When Ivania Melgar was 10, she left her dolls behind in Chalatenango, El Salvador.
Her aunt introduced her to a young man in Guatemala, who helped her cross the Mexican border. She wore two pairs of socks to avoid blisters. She hid from police in bushes, and slept in unknown homes.
During the month-long journey to be reunited with her parents in the United States, she and a 16-year-old girl from Guatemala got lost from their guide in Mexico. A woman, who noticed men who wanted to take advantage of them, took them under her wing.
Ivania slept on the floor in the woman’s home for about a week until her parents made arrangements for her to continue the journey, which involved crossing The Rio Grande. Ivania did not know how to swim.
Never miss a local story.
“There were people making a chain on each side of the river, I held on to the man as he swam across the river,” she said. “The current was pulling us, but we made it. We made it to Texas.”
On Thursday night, Ivania, now 18, proudly wore a white cap and gown. With a 5.6 grade point average, the honors student from South Dade Senior High School earned an International Baccalaureate degree and was inducted into the Summa Cum Laude honor society. Her mom, Marina Melgar, 39, who cleans homes, was on her left side; her dad, a landscaper, was on her right.
“We were scared. I remember driving from Miami to Texas to pick her up. When I first saw her, I hugged her, and we both cried,” said her dad, Moises Melgar, 39. “Today I want to cry because I am so proud.’’
As she and her parents walked down the aisle for the 28th annual Migrant Students Recognition Program, held at the Palmetto Bay Village Center, Ivana clasped their hands tightly.
“I’m really nervous,” Ivania said. She had the highest grade point average among the nearly 200 students in the room. Her speech was in her pocket, to be delivered to the 600 or so on hand, counting all the family members.
The majority of the students, who will graduate in the coming weeks, were from Homestead Senior High and South Dade Senior High. Other schools represented were Robert Morgan Educational Center, Lawrence Academy Senior, Coral Reef Senior High, Hialeah-Miami Lakes Senior High and Miami Jackson Senior High.
“ Si, se puede” (Yes, we can!) was the motto of the night, sponsored by the Mexican-American Council, and the Miami-Dade County Public Schools Title I Migrant Education Program. The night featured a Mexican feast, complete with live DJs playing Mexican Cumbia and a spread of beef enchiladas, chicken tacos and pineapple lemonade.
Some of the students’ parents never finished elementary school. Miguel Marquez, 37, left school when he was in fifth grade, and his wife Maria Marquez, 39, stopped in second grade. Their son, Jose Marquez, a Homestead Senior High student, won an award for perfect attendance.
“He wakes up every day at 5:30 a.m. He eats breakfast and prepares for school,” said his mother, donning a new floral print dress and black scarf for the occasion. “We were raising five children and working hard. He is very responsible.”
Like Jose, many of the students grew up with parents who bent their backs for hours in South Florida’s fields, following the harvest to different states. Some also worked with their parents over the summer.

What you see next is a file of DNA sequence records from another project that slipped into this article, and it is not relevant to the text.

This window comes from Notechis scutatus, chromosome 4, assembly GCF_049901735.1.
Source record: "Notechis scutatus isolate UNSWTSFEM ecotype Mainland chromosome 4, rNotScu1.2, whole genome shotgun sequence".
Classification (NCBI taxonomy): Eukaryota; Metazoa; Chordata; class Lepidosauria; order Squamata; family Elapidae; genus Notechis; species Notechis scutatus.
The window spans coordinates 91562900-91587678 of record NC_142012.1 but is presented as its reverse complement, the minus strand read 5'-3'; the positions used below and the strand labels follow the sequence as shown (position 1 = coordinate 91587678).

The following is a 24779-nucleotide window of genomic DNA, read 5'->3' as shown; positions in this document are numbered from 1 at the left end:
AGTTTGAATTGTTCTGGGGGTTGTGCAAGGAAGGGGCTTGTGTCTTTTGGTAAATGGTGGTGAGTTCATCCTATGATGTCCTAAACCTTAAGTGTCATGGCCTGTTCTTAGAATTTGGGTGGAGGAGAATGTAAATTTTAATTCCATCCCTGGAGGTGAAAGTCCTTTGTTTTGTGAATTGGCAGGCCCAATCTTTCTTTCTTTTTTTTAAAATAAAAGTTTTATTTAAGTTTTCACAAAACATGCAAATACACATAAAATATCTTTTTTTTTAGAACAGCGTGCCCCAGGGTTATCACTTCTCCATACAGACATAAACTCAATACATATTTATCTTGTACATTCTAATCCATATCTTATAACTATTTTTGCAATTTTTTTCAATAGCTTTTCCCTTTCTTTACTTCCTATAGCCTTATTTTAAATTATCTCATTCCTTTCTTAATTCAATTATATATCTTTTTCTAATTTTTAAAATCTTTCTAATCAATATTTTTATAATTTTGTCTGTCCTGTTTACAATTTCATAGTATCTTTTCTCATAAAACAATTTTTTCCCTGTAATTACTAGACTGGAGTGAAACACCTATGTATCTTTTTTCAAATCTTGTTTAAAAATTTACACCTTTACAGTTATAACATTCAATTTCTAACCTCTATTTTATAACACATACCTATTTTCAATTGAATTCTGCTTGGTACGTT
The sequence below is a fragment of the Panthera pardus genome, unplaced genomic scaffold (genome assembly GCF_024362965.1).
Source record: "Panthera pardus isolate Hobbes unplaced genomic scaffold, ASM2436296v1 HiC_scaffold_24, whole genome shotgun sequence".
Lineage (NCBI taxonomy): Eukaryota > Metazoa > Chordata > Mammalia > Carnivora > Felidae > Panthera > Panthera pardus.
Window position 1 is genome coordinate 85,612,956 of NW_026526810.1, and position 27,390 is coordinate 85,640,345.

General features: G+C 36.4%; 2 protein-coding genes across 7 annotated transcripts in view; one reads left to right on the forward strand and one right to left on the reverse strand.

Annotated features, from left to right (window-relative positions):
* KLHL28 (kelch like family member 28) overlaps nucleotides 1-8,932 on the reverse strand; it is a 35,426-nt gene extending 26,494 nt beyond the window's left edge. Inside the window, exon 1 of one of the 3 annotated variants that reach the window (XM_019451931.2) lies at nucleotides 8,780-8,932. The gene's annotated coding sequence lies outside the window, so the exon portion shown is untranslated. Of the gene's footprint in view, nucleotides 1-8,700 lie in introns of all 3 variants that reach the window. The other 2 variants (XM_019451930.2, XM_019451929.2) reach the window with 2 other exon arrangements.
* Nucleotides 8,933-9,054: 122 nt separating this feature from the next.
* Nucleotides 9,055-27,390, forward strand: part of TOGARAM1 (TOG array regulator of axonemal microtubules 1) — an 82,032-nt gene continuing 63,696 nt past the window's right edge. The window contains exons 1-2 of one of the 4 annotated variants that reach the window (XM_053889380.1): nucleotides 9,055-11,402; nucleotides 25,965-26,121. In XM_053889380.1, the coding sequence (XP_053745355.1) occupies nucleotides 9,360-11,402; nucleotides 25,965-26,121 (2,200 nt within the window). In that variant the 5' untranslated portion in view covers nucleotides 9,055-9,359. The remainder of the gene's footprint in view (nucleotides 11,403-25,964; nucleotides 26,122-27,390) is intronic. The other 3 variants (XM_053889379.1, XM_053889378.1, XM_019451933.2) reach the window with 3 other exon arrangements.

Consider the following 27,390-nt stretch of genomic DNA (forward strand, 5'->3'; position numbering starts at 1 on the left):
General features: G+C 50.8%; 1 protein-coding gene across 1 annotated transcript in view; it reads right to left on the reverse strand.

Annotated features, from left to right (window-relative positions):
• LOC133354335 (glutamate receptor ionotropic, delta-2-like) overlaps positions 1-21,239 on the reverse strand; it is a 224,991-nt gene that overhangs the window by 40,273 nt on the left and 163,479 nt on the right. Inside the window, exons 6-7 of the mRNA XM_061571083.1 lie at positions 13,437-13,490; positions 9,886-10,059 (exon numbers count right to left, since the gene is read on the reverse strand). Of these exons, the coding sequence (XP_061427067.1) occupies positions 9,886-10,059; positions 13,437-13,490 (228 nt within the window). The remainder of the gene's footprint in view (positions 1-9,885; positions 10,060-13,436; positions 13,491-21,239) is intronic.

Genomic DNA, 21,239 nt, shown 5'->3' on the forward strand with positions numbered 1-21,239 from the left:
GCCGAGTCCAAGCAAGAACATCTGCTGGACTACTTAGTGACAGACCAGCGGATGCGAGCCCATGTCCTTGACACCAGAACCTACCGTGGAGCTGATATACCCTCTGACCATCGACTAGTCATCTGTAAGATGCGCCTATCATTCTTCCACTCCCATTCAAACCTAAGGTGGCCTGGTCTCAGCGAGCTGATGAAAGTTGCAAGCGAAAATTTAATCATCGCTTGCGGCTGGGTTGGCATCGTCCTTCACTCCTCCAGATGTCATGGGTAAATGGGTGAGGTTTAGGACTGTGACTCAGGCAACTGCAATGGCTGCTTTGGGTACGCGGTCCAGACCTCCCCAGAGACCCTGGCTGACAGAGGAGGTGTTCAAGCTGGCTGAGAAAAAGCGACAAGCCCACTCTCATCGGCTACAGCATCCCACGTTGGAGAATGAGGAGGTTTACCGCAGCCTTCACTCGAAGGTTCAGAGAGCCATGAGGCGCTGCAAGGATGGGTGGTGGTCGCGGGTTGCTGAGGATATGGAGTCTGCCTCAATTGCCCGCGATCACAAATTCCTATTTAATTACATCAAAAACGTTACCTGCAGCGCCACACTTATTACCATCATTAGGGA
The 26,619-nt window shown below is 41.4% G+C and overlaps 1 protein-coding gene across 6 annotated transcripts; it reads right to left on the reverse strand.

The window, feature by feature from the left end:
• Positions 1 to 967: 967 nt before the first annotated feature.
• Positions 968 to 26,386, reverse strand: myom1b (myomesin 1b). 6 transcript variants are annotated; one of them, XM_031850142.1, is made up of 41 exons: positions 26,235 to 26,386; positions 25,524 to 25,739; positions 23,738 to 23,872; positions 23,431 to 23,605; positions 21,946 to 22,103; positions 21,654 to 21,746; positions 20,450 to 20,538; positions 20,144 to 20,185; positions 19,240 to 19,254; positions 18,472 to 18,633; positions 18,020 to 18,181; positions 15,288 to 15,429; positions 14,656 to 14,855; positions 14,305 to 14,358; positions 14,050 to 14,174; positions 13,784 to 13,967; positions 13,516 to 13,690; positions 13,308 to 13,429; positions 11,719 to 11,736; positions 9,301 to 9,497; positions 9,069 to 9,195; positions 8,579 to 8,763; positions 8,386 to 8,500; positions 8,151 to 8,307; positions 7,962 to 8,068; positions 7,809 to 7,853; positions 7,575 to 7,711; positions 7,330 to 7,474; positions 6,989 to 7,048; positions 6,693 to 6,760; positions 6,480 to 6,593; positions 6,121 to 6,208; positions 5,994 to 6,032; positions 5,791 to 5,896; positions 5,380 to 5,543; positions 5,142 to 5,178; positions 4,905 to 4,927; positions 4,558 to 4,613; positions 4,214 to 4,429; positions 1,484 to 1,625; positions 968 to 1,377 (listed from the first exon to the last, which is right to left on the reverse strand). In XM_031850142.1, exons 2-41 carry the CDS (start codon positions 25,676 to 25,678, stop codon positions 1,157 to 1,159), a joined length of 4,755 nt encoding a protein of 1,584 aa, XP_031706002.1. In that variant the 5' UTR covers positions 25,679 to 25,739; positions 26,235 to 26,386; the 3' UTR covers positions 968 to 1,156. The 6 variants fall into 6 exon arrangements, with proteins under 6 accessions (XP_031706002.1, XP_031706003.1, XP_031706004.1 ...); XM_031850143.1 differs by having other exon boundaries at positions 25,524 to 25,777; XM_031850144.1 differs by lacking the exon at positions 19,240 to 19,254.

“I make between $50 to $55 a day. I have been to California for tomatoes and grapes, and Michigan for cucumbers,” said Marquez, Jose’s father. “Sometimes I can make $1,500 a month. It depends.”
The scholarships are what makes it possible for the undocumented students to continue their education, said Maria Garza, president of the Mexican-American Council.
Her husband, Cipriana Garza, executive director of the Miami-Dade Schools’ Migrant Education program, said the program distributed about $715,000 in scholarships with the help of Miami-Dade College, The Arvin and Helen Maggard Migrant Scholarship Fund, and the South Florida Workforce, among others.
“I have worked so hard all of my life. This country is my home. My worst nightmare would be if I weren’t able to continue with my education,” said Fernanda Larios, in tears. “All I want to do is go to college and use my knowledge to help other people. Luckily some people understand that.”
Fernanda had the highest grade point average at Homestead Senior High. She won a two-year scholarship to Miami-Dade College and another award for her good grades.
“My dad, who died of kidney failure when I was 6, worked hard for me to get here,” said Fernanda, who will graduate with a 4.88 grade point average. “I’m doing this for him.”
Fernanda said her mother couldn’t make it, because her little sister was sick. Her best friend Octaviana Pacheco, 17, who won the Silver Knight award for Vocational Technology, was seating near her.
“We are here to support our daughter and our friends’ children,” said Octaviana’s mother, Augustina Pacheco.
Fernanda, who is a certified medical administrative assistant, and Octaviana said they want to be nurses. Jose and Ivania dream of being doctors. The four will attend Miami-Dade College for the next two years.
“We don’t want anything for free. We have been taught to work hard for what we want,” Jose said. “I love science and I know that if I have the opportunity I will use this to be of service to society.”
Most of the teachers, parents and students in the room believe lawmakers should support the D.R.E.A.M. Act to help students like them. The legislation, which has been voted down in recent years in Congress, would grant legal status to undocumented immigrants who came here as children if they join the military or attend college for at least two years.
“We just want to be allowed to take advantage of the opportunities that others are taking for granted,” said Ivania, who will graduate June 4. “We are talented and we are ready to work hard. I will continue to strive for the highest grade point average, and I will find a way. Por que Si, Se Puede.”